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The White House Correspondents Capitulation

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Michelle Wolf isn’t the first comedian that the hosts of the White House Correspondents Dinner have betrayed, but she is the first to get run out of town by journalists who had just been tricked into taking a stand against holding powerful people to account for lying.

The self-abasement became complete late Sunday night when the correspondents association president issued a statement lamenting that Wolf’s performance had not been “unifying,” and that she had not “honor[ed] civility,” without specifying why journalism is supposed to be unifying or what, specifically, Wolf had done to draw the ire of people whose first commitment is supposed to be the truth.

It’s easy to imagine a standup routine that journalists would disavow in a more substantive way. A comedian who attacked the first amendment, or who made light of the president’s weight, or the first lady’s physical appearance, or who lacked a factual basis for a specific critique, would draw scorn from the press corps, and rightly so.

But journalists threw their own guest under the bus this weekend for purely self-serving reasons. They allowed themselves to be manipulated by bad-faith actors who want to make it easier for the Trump administration to get away with lying brazenly. These actors fabricated the premise that Wolf was an emblem of media bias not in service of decorum or kindness, but to place clear assessments of Trump’s unprecedented dishonesty off limits. And just as disingenuously, the press obliged them.

The timeline here is instructive.

Wolf completed her set at about 10:40 p.m. Only after it was over did conservatives begin working the refs in earnest. Only after the ref-working commenced did journalists feel obliged to condemn Wolf. And only after the condemnations commenced did the latter bother stipulating, specifically, what they found so inappropriate.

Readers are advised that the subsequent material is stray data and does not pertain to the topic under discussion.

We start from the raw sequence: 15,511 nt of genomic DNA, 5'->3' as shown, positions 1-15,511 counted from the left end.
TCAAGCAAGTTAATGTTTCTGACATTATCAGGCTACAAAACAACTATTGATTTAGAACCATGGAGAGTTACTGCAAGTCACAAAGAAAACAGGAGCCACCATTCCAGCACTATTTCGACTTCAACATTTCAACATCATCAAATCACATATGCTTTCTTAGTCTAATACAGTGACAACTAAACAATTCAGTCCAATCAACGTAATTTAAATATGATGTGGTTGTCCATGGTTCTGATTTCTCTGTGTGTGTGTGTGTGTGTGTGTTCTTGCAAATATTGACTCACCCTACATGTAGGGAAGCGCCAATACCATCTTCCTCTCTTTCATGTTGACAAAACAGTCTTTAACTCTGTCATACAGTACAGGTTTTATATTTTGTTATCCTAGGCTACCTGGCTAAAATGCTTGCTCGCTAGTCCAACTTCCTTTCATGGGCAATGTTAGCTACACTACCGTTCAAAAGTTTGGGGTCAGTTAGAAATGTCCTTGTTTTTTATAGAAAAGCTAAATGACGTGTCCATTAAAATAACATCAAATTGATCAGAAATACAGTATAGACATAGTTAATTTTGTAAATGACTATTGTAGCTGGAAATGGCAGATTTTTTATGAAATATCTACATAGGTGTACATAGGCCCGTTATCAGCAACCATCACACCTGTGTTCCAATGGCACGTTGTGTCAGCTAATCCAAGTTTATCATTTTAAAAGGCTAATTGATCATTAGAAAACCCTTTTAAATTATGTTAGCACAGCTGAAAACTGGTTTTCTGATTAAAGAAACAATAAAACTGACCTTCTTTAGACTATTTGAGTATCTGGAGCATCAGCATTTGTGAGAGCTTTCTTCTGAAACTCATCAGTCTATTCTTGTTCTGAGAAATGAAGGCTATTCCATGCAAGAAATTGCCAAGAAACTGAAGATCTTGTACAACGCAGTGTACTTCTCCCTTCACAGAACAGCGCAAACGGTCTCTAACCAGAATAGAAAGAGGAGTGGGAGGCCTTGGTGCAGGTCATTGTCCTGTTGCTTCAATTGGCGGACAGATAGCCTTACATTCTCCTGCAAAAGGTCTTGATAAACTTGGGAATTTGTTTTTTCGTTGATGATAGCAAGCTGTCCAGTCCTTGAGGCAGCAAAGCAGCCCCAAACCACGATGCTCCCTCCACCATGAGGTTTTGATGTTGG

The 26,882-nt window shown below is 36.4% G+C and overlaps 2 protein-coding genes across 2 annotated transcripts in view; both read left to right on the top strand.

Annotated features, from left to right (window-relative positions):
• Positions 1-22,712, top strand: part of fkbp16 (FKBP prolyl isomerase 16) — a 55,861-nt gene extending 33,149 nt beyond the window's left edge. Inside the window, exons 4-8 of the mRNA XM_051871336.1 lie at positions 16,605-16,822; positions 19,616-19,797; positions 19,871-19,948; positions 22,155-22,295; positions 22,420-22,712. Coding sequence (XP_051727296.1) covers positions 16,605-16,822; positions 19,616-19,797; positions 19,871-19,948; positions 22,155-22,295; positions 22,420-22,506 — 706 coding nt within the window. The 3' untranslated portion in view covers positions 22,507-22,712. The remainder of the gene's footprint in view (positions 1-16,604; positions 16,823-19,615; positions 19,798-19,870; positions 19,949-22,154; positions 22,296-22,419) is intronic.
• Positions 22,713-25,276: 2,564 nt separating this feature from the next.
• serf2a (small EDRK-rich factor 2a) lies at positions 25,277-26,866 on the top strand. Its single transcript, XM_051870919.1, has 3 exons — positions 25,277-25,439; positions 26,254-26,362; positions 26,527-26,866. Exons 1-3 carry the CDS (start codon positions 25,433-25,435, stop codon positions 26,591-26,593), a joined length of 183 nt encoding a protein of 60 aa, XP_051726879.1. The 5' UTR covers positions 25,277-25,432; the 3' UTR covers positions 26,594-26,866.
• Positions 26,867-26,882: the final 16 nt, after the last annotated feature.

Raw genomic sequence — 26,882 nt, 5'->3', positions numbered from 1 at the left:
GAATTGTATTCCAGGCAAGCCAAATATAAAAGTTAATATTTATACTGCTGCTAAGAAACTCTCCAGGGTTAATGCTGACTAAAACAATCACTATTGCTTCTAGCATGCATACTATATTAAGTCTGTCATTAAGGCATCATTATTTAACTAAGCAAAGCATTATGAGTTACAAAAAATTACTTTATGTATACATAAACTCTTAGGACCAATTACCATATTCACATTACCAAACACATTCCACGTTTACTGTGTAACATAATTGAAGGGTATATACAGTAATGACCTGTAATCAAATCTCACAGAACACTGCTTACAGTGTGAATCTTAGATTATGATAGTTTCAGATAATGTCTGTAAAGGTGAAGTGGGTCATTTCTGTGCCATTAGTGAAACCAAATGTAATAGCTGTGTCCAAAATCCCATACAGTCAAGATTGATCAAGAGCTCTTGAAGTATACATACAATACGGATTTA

The bad faith of conservative ref workers in this process was almost completely unconcealed. Conservatives ceded their claims to any number of pieties when they embraced Donald Trump as their leader. Snowflake-ish objections to Wolf’s supposed mean-spiritedness should have been self-discrediting coming from Trump supporters. Schlapp in particular underscored just how orchestrated the right’s outrage was. While claiming offense on behalf of the counter-elite, Schlapp—a professional lobbyist of 20 years—pretended to abandon the evening’s festivities, then hung around the Washington Hilton until after the event was over, awaiting one of the biggest official WHCD afterparties.

Journalists did not pause to consider any of this plain-as-day bad faith before deciding to play along—not to advance any higher principle, but simply to neutralize the bias accusations and preserve access to Republican sources. Axios’ Mike Allen made these considerations clear on Sunday when he wrote, “Be smart: [The reaction to Wolf] creates a new hurdle for the White House Correspondents’ Association to lure President Trump, who has snubbed the dinner the last two years.”

If we treat the Trump team’s lies with the scorn they deserve and he may not play nice with reporters, so the truth must lose.

The media in general has proven institutionally incapable, for decades, of responding to bad-faith accusations of liberal bias with anything other than capitulation, and Saturday night was no different.

The problem this time was that they capitulated before conservatives had specified their complaint, which left journalists to imagine up taboos of their own. Wolf did not, of course, level “intense criticism” at Sarah Huckabee Sanders over her physical appearance, and her vulgarities—particularly the ones that essentially paraphrased Trump—were unremarkable. Wolf was most biting in her unsparing contempt for Sanders’ gross dishonesty. And that—the view that journalists should be contemptuous of powerful people, like Sanders, who lie to them—is what Wolf’s conservative attackers were trying to game journalists into rejecting.

Sadly, they succeeded.